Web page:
While many are focused on whether U.S. federal spending hits the debt ceiling before a deal is reached to increase it, that scenario is only part of the story in the U.S. Treasury bill market.
Over the past few trading sessions, T-bill investors finally woke up to the fact that the date for hitting the debt ceiling (projected to be 3 November) is fast approaching. Until this week, T-bill yields in the maturities most affected by the debt ceiling had been trading in-line with non-debt-ceiling maturities. Now, however, these issues have cheapened, and yields have risen by five to 10 basis points compared to “non-debt-ceiling” issues.
This repricing to higher yields reflects investors’ fears of delay in payment on the (potentially) affected securities. While headline worthy, this pales in comparison to what we saw during 2013, when the so-called “debt-ceiling bills” cheapened by as much as 70 basis points. Until the debt ceiling is resolved, we will likely see more headlines and more cheapening of early to mid-November T-bill yields.
More importantly for investors seeking to preserve capital or manage cash via the use of T-bills, such headlines mask the many underlying problems affecting the T-bill market, which we believe are even more interesting. One problem is the tremendous supply/demand mismatch for short-dated assets. Another is the ripple effect of regulation, which has reduced dealer ability and willingness to provide liquidity on the other side of “debt-ceiling-bill” sales.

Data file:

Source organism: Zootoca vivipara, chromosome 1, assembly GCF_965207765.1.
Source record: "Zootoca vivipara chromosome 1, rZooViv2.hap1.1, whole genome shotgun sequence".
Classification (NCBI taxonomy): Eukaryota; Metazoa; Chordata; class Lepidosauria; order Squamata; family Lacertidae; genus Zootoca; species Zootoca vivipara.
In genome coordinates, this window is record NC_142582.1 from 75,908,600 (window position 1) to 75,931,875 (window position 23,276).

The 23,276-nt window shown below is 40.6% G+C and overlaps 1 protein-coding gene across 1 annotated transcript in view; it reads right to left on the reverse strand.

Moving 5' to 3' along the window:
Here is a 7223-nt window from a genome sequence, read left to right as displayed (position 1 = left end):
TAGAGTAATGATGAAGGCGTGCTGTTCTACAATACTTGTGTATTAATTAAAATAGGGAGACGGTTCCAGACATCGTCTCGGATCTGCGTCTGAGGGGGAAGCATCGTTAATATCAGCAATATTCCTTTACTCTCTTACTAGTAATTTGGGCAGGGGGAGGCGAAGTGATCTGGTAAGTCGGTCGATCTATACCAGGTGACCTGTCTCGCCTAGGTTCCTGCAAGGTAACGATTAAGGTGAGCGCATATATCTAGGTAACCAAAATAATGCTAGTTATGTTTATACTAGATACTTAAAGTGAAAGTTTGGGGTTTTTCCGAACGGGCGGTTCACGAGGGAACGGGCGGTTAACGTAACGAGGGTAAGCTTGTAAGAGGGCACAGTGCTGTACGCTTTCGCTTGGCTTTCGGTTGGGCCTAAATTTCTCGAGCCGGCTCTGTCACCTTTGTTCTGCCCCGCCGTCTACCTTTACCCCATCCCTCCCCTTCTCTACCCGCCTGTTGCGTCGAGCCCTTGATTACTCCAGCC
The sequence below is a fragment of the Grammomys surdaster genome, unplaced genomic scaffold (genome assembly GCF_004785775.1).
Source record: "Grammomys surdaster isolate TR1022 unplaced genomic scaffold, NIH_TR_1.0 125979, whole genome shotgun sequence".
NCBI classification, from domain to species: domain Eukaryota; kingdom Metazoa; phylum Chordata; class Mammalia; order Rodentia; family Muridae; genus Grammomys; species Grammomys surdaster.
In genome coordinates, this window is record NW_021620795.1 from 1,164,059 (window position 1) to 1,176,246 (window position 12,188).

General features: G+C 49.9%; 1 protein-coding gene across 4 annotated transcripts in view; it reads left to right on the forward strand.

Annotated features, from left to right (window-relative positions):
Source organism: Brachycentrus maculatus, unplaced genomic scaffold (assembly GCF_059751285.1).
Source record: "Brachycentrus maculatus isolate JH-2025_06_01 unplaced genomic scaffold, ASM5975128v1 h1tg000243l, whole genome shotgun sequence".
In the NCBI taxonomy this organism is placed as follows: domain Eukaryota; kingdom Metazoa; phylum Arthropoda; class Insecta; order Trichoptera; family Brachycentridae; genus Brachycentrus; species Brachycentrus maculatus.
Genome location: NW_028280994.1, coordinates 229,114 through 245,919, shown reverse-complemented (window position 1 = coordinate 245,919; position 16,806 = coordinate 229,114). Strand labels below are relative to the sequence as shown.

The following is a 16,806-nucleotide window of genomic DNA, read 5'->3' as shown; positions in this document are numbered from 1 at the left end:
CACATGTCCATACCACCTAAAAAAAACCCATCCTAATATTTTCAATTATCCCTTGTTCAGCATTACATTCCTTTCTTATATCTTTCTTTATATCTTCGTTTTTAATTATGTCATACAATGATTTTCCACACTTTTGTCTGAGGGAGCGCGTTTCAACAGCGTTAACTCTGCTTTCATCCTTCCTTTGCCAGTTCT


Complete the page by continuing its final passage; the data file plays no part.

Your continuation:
Once the debt ceiling is resolved, we will be left with a market still experiencing lower liquidity, a dwindling supply and increasing demand driven by 2a-7 regulation on money market funds, banking regulation and collateral requirements. All of this demand will keep T-bill yields near zero for the foreseeable future, and even after the Fed increases its policy rate T-bill rates will likely remain at depressed levels, possibly even near zero.
Investors should look beyond the headlines and noise around the debt ceiling and pay more attention to this fact. Cash investors who hope to earn more than zero will need to look outside traditional liquidity investments (such as Treasury bills and money market funds that hold them) toward alternative cash investments that can offer higher yields with only slightly higher risk. These may better enable investors to keep pace with Fed rate hikes, proactively manage their liquidity and attempt to reduce their exposure to increasingly volatile markets.